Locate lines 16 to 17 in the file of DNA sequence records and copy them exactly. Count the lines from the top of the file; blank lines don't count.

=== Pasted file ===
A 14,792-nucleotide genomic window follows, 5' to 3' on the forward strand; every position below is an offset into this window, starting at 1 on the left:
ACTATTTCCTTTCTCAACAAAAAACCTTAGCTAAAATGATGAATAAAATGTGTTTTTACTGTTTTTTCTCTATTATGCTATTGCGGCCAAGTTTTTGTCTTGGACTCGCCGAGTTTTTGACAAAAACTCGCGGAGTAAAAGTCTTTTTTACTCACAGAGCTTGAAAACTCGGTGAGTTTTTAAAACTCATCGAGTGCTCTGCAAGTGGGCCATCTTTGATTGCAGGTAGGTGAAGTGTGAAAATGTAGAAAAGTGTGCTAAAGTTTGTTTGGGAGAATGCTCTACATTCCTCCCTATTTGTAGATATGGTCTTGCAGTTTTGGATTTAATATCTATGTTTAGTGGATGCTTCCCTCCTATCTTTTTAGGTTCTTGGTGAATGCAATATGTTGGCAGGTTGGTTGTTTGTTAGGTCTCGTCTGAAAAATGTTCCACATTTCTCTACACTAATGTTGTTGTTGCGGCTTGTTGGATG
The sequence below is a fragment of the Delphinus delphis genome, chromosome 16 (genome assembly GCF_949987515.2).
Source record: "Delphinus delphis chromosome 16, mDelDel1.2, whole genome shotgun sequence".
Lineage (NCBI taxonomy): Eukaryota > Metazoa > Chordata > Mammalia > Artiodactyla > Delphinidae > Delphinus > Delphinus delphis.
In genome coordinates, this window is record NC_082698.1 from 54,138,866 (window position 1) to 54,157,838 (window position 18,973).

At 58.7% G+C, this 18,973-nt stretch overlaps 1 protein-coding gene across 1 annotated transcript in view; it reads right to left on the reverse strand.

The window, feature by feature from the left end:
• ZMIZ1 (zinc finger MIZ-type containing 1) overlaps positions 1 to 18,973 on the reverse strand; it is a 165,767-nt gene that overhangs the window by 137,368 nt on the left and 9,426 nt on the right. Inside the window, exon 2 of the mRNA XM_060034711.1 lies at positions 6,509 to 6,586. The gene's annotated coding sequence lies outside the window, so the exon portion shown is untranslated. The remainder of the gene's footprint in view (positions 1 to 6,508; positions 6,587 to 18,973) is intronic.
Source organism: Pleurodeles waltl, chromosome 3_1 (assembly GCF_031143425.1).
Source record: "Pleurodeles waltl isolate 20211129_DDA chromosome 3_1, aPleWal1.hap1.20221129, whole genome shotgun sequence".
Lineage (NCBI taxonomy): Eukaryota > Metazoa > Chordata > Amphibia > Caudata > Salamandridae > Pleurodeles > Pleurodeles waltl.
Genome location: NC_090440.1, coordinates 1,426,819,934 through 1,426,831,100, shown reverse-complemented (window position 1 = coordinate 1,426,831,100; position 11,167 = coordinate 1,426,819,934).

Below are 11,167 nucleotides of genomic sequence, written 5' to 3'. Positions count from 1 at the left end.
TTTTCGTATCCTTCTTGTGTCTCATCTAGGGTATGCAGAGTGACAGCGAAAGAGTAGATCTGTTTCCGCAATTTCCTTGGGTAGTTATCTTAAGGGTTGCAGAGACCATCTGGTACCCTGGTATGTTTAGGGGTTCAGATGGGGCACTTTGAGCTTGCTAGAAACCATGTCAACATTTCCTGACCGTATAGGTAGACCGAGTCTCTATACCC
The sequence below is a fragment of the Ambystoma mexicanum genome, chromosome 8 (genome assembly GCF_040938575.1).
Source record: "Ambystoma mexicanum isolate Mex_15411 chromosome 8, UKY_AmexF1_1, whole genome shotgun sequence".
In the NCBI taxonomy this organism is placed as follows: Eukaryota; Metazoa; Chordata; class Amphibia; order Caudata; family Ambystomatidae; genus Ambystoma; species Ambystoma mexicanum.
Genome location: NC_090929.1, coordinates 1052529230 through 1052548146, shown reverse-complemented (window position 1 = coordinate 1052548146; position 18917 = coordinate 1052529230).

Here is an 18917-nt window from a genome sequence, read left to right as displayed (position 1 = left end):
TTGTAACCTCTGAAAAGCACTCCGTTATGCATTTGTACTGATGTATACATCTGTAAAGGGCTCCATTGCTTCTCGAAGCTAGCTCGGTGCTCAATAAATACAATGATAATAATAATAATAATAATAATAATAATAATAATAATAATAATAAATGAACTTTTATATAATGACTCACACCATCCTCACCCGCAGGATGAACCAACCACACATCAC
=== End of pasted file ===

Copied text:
The sequence below is a fragment of the Ambystoma mexicanum genome, chromosome 8 (genome assembly GCF_040938575.1).
Source record: "Ambystoma mexicanum isolate Mex_15411 chromosome 8, UKY_AmexF1_1, whole genome shotgun sequence".